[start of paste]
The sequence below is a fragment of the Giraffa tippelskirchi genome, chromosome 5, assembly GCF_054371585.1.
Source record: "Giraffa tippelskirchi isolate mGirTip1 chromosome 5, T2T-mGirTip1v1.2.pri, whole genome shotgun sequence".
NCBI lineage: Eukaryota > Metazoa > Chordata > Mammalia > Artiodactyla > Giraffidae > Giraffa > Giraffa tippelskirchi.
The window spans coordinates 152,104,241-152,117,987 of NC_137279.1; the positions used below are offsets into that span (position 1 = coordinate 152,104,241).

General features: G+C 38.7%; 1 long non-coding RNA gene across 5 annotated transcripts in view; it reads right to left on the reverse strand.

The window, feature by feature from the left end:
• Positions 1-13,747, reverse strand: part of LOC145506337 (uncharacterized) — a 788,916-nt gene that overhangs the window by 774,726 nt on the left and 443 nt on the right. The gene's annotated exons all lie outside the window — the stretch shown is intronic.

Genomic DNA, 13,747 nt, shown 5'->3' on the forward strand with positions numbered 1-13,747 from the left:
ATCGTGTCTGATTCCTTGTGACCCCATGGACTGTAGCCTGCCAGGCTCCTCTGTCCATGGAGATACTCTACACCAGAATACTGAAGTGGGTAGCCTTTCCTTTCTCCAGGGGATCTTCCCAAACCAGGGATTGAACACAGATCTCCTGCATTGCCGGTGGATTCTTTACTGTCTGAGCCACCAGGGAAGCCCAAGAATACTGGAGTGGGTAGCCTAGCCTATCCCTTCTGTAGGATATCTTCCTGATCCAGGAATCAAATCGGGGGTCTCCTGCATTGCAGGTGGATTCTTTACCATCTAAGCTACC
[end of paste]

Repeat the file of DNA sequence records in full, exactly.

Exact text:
The sequence below is a fragment of the Giraffa tippelskirchi genome, chromosome 5, assembly GCF_054371585.1.
Source record: "Giraffa tippelskirchi isolate mGirTip1 chromosome 5, T2T-mGirTip1v1.2.pri, whole genome shotgun sequence".
NCBI lineage: Eukaryota > Metazoa > Chordata > Mammalia > Artiodactyla > Giraffidae > Giraffa > Giraffa tippelskirchi.
The window spans coordinates 152,104,241-152,117,987 of NC_137279.1; the positions used below are offsets into that span (position 1 = coordinate 152,104,241).

General features: G+C 38.7%; 1 long non-coding RNA gene across 5 annotated transcripts in view; it reads right to left on the reverse strand.

The window, feature by feature from the left end:
• Positions 1-13,747, reverse strand: part of LOC145506337 (uncharacterized) — a 788,916-nt gene that overhangs the window by 774,726 nt on the left and 443 nt on the right. The gene's annotated exons all lie outside the window — the stretch shown is intronic.

Genomic DNA, 13,747 nt, shown 5'->3' on the forward strand with positions numbered 1-13,747 from the left:
ATCGTGTCTGATTCCTTGTGACCCCATGGACTGTAGCCTGCCAGGCTCCTCTGTCCATGGAGATACTCTACACCAGAATACTGAAGTGGGTAGCCTTTCCTTTCTCCAGGGGATCTTCCCAAACCAGGGATTGAACACAGATCTCCTGCATTGCCGGTGGATTCTTTACTGTCTGAGCCACCAGGGAAGCCCAAGAATACTGGAGTGGGTAGCCTAGCCTATCCCTTCTGTAGGATATCTTCCTGATCCAGGAATCAAATCGGGGGTCTCCTGCATTGCAGGTGGATTCTTTACCATCTAAGCTACC